# POVM construction with little input information

Let $$E$$ be part of a POVM $$M = \{E,I-E\}$$. Suppose that I know that $$E = f(\rho_1, \rho_2)$$. Suppose also that those two states are provided but we only know their type (dimension) and we also know $$f$$. For instance, $$f$$ might be a nonlinear functional.

Is it known when is possible to construct $$E$$?

I'll give an example for clarity; suppose that $$E = \rho^M/\text{Tr}(\rho^M)$$ and that I want to learn $$\text{Tr}(E\sigma)$$. Without knowing $$\rho$$, and if I understood correctly this paper https://journals.aps.org/prx/pdf/10.1103/PhysRevX.11.041036 it is possible to obtain this estimate by using a symmetric operator (see Eq.8 and Fig.1).

Are there other similar constructions but for other forms $$f$$ and other input states $$\rho$$'s instead of a single one?

Another concrete example that highlights the difficulty: Let $$C(\rho_1,\rho_2) := -(i/2)[\rho_1,\rho_2]$$. The operator $$C$$ is Hermitian, but can it be constructed the associated measurement to the observable $$C$$ without performing full tomography of $$\rho_1$$ and $$\rho_2$$, or better, without knowing if $$C$$ is zero or not?

• I'm not sure I understand. What are $\rho_1$ and $\rho_2$ here? Also, if I understand, you are given a function $f$, and want to "construct $E$". But if you know $f$, and presumably you know $\rho_1,\rho_2$, can't you just apply $f$ to those to get $E$? Also, how is "those two states are provided" compatible with "we only know their type"?
– glS
Jan 19, 2023 at 15:26
• It is in the spirit that we do now have full knowledge of the two rho1 and rho2. They are states. For instance, I am assuming that full tomography was not performed but nevertheless you still want to do an operation on them: the SWAP test is an example of an operation that extract information of two given states that have a known 'type' but that one does not need to have complete knowledge of.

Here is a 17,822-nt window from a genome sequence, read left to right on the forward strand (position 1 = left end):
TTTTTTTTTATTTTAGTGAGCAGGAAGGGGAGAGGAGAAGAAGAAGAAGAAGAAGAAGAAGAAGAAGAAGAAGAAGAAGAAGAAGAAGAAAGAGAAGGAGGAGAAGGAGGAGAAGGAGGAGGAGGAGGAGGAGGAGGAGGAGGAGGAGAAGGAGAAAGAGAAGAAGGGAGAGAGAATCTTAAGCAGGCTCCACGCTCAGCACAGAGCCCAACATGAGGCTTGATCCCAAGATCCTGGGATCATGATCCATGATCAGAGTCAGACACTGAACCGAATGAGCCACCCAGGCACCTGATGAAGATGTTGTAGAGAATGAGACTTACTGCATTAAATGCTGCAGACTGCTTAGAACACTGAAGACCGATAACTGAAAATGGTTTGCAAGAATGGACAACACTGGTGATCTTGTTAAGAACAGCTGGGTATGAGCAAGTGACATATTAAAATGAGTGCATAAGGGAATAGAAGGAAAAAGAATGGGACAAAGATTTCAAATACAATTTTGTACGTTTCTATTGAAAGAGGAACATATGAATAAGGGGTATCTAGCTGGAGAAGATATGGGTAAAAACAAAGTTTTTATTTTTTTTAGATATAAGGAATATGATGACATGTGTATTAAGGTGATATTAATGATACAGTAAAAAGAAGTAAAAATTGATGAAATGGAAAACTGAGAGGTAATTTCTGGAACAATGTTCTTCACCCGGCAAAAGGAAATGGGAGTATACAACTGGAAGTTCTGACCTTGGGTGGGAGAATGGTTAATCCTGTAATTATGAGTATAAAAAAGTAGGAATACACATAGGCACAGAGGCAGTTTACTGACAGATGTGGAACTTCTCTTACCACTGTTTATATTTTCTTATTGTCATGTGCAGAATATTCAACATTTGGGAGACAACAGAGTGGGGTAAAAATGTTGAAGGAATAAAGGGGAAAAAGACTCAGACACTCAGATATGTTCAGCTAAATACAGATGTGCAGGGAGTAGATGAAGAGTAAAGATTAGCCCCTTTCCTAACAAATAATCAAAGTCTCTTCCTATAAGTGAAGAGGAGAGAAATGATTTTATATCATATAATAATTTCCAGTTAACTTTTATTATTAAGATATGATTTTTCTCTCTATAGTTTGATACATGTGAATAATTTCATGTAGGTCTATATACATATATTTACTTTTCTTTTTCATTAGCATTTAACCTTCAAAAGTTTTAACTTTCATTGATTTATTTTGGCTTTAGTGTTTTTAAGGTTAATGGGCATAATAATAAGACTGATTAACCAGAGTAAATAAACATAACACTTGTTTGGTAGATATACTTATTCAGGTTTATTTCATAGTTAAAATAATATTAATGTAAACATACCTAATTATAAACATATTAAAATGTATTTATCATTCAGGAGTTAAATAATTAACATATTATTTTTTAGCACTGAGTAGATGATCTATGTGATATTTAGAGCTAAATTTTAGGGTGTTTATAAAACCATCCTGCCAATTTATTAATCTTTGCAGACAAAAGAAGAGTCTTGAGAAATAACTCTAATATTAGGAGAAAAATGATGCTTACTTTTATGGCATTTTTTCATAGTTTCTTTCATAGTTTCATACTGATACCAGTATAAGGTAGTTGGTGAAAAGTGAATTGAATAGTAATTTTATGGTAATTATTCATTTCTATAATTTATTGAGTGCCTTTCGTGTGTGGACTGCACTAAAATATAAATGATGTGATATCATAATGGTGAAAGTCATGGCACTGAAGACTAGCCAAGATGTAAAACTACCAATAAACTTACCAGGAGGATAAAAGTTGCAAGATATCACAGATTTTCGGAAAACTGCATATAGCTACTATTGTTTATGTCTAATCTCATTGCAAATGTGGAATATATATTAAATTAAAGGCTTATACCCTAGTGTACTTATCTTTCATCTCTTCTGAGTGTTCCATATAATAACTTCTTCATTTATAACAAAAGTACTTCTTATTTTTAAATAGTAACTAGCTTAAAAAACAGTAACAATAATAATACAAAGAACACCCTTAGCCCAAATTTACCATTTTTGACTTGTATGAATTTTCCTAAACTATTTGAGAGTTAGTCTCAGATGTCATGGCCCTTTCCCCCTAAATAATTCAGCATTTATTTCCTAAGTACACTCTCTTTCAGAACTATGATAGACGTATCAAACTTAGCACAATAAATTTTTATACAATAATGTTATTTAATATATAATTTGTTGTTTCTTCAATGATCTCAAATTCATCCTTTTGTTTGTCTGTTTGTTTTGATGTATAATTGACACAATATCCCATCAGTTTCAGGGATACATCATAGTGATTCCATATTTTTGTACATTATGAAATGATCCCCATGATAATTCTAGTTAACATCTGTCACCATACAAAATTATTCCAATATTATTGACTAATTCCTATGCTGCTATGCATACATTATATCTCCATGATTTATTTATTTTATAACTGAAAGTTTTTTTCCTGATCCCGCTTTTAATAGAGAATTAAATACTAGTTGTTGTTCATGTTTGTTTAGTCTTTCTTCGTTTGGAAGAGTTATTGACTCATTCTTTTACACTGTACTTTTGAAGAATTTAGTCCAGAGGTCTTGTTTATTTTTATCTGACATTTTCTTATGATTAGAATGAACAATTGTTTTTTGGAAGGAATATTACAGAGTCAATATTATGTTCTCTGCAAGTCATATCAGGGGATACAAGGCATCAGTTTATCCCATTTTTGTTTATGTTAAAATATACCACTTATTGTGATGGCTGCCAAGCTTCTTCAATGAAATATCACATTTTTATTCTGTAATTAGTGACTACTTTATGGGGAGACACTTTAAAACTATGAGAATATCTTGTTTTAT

– R.W
Jan 19, 2023 at 15:32
• right. So the context is essentially that you have $\rho_1\otimes \rho_2$ as input to some circuit/channel and you want to estimate some (probably not tomographically complete) property. But you want to do it with a POVM that is dependent on the states themselves it seems. So this seems a Fisher-like kind of scenario, where you have a POVM which is built to be optimal with respect to a specific input state. But I still don't understand $f$. Is it like an estimator, that gives an estimate of a property for each measurement output, or is it just a function you use to build the POVM
– glS
Jan 19, 2023 at 15:41
• I mean, if you don't know $\rho_i$ a priori, you clearly can't compute $f(\rho_1,\rho_2)$. So then you're looking for a way to estimate $f(\rho_1,\rho_2)$ from incomplete knowledge of the states? As in, you perform some initial measurement to get an estimate of the states, and then adaptively change the POVM to this $E$? I don't really understand. This doesn't seem to me like what's discussed in the paper. They're saying they measure $\rho^{\otimes M}$ to estimate ${\rm tr}(O\rho^M)$. The corresponding POVM is not $\rho^M$ here. It should be something like the eigenbasis of the symmetric op
– glS
Jan 19, 2023 at 15:42
• crucially, in such schemes, the POVM $E$ does not depend on the states. This seems like the direct generalization of estimating ${\rm tr}(\rho^2)$ by estimating the expectation value of the SWAP on the state $\rho\otimes\rho$, that is, ${\rm tr}({\rm SWAP}(\rho\otimes\rho))$. Practically, this amounts to doing a projective measurement on $\rho\otimes\rho$ in the eigenbasis of the SWAP plus some post-processing
– glS
Jan 19, 2023 at 15:51